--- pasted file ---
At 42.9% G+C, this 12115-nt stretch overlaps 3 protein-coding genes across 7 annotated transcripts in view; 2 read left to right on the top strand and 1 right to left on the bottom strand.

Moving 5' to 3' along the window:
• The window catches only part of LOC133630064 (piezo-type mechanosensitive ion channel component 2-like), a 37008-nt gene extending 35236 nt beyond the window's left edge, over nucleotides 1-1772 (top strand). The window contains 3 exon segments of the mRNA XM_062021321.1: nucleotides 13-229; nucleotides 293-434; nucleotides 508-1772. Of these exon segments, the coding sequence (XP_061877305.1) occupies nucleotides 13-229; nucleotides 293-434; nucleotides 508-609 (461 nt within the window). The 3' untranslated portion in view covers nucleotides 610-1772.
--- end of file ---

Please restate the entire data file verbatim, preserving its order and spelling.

At 42.9% G+C, this 12115-nt stretch overlaps 3 protein-coding genes across 7 annotated transcripts in view; 2 read left to right on the top strand and 1 right to left on the bottom strand.

Moving 5' to 3' along the window:
• The window catches only part of LOC133630064 (piezo-type mechanosensitive ion channel component 2-like), a 37008-nt gene extending 35236 nt beyond the window's left edge, over nucleotides 1-1772 (top strand). The window contains 3 exon segments of the mRNA XM_062021321.1: nucleotides 13-229; nucleotides 293-434; nucleotides 508-1772. Of these exon segments, the coding sequence (XP_061877305.1) occupies nucleotides 13-229; nucleotides 293-434; nucleotides 508-609 (461 nt within the window). The 3' untranslated portion in view covers nucleotides 610-1772.